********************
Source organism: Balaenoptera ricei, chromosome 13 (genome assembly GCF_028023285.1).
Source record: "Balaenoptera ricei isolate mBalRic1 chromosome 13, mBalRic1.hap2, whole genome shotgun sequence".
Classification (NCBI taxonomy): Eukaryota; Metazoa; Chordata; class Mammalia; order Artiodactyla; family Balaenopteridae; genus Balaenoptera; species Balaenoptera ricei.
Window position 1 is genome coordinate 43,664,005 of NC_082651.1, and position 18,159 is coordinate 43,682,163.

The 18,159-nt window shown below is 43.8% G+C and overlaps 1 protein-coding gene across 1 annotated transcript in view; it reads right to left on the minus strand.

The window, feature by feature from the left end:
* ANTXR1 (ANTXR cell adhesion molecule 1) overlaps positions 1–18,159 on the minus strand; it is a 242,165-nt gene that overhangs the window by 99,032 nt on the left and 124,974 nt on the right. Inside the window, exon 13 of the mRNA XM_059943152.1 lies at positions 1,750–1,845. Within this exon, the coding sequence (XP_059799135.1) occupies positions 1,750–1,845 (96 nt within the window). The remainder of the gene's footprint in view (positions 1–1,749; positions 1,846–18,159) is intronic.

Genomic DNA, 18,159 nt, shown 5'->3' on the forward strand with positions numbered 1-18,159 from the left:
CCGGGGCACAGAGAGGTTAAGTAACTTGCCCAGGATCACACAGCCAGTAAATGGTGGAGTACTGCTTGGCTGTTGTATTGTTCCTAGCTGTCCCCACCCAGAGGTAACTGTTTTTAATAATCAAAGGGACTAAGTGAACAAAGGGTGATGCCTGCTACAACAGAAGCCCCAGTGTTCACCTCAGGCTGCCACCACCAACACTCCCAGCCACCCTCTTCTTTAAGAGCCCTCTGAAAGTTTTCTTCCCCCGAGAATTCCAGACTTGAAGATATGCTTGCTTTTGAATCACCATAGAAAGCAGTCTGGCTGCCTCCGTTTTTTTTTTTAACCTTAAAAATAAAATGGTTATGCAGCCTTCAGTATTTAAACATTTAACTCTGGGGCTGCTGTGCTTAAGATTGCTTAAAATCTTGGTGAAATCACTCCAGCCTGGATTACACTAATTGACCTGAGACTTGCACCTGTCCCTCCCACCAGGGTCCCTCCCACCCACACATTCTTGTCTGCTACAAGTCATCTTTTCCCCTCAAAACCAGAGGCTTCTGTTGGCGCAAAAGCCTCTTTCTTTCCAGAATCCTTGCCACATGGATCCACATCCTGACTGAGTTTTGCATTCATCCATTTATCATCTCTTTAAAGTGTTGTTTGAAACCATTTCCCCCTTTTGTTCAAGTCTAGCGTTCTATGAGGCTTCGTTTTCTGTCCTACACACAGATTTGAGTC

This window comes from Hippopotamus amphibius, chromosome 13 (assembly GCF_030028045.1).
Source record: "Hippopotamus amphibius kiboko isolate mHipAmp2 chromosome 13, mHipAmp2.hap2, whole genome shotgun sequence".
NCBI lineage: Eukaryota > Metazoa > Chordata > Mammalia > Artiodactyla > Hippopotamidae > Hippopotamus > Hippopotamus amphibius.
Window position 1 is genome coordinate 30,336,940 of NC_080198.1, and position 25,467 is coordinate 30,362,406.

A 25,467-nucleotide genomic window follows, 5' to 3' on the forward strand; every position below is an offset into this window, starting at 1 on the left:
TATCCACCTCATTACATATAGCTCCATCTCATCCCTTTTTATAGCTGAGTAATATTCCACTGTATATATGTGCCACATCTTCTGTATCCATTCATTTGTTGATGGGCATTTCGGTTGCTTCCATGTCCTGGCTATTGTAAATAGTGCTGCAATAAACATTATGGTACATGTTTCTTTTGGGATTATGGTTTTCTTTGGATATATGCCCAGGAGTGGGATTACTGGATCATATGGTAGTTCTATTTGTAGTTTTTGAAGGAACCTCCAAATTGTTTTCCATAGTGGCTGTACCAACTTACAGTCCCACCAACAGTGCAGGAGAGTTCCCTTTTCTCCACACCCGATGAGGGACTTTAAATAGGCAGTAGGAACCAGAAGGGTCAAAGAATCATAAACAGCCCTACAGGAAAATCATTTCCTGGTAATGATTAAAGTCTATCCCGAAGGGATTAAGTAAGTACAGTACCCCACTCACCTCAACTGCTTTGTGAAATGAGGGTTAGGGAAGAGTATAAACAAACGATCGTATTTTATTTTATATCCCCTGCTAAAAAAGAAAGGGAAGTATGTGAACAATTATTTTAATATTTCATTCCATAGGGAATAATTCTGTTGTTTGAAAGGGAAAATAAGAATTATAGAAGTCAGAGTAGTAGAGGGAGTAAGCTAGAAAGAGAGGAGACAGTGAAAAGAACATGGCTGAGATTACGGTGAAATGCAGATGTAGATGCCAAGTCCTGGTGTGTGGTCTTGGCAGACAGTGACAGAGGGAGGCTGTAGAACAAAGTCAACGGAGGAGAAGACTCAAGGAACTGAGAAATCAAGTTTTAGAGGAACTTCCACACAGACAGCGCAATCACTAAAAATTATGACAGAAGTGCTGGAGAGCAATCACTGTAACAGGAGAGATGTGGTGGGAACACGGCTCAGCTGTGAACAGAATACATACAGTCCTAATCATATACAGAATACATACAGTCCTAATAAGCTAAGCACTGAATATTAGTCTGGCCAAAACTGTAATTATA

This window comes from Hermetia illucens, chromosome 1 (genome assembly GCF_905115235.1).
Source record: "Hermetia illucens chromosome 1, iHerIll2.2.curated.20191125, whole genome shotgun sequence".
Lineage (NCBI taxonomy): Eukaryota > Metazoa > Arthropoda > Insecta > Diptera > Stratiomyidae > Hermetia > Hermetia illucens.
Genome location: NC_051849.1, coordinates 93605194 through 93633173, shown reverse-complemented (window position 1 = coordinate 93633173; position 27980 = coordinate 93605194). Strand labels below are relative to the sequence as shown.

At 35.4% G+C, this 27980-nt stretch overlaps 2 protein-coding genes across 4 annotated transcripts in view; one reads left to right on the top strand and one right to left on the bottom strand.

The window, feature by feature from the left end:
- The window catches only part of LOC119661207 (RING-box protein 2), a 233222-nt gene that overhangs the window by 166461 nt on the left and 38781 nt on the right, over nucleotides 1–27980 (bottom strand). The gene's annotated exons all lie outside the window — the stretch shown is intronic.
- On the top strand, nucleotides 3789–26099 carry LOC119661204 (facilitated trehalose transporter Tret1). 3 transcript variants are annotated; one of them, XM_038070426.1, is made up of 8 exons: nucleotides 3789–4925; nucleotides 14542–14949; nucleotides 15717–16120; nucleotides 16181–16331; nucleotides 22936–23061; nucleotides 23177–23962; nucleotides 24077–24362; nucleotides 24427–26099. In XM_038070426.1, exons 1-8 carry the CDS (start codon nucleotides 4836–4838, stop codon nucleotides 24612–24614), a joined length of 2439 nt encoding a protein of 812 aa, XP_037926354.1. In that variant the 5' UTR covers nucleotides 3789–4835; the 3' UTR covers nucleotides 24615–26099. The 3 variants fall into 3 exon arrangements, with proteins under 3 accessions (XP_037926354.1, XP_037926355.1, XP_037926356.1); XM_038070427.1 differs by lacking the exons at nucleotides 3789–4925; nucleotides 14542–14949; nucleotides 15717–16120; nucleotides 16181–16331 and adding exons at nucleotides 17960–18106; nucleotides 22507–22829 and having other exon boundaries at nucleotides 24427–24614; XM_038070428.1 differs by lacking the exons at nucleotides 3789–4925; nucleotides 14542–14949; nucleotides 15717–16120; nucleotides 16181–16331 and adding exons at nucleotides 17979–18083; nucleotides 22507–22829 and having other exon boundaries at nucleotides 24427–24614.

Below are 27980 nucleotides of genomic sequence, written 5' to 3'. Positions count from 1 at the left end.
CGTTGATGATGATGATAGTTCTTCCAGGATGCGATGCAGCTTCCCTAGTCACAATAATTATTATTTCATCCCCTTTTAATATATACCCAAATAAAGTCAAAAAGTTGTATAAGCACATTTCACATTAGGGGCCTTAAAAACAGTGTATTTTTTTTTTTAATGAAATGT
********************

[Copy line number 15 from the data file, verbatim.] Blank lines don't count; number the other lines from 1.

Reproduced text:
TATCCACCTCATTACATATAGCTCCATCTCATCCCTTTTTATAGCTGAGTAATATTCCACTGTATATATGTGCCACATCTTCTGTATCCATTCATTTGTTGATGGGCATTTCGGTTGCTTCCATGTCCTGGCTATTGTAAATAGTGCTGCAATAAACATTATGGTACATGTTTCTTTTGGGATTATGGTTTTCTTTGGATATATGCCCAGGAGTGGGATTACTGGATCATATGGTAGTTCTATTTGTAGTTTTTGAAGGAACCTCCAAATTGTTTTCCATAGTGGCTGTACCAACTTACAGTCCCACCAACAGTGCAGGAGAGTTCCCTTTTCTCCACACCCGATGAGGGACTTTAAATAGGCAGTAGGAACCAGAAGGGTCAAAGAATCATAAACAGCCCTACAGGAAAATCATTTCCTGGTAATGATTAAAGTCTATCCCGAAGGGATTAAGTAAGTACAGTACCCCACTCACCTCAACTGCTTTGTGAAATGAGGGTTAGGGAAGAGTATAAACAAACGATCGTATTTTATTTTATATCCCCTGCTAAAAAAGAAAGGGAAGTATGTGAACAATTATTTTAATATTTCATTCCATAGGGAATAATTCTGTTGTTTGAAAGGGAAAATAAGAATTATAGAAGTCAGAGTAGTAGAGGGAGTAAGCTAGAAAGAGAGGAGACAGTGAAAAGAACATGGCTGAGATTACGGTGAAATGCAGATGTAGATGCCAAGTCCTGGTGTGTGGTCTTGGCAGACAGTGACAGAGGGAGGCTGTAGAACAAAGTCAACGGAGGAGAAGACTCAAGGAACTGAGAAATCAAGTTTTAGAGGAACTTCCACACAGACAGCGCAATCACTAAAAATTATGACAGAAGTGCTGGAGAGCAATCACTGTAACAGGAGAGATGTGGTGGGAACACGGCTCAGCTGTGAACAGAATACATACAGTCCTAATCATATACAGAATACATACAGTCCTAATAAGCTAAGCACTGAATATTAGTCTGGCCAAAACTGTAATTATA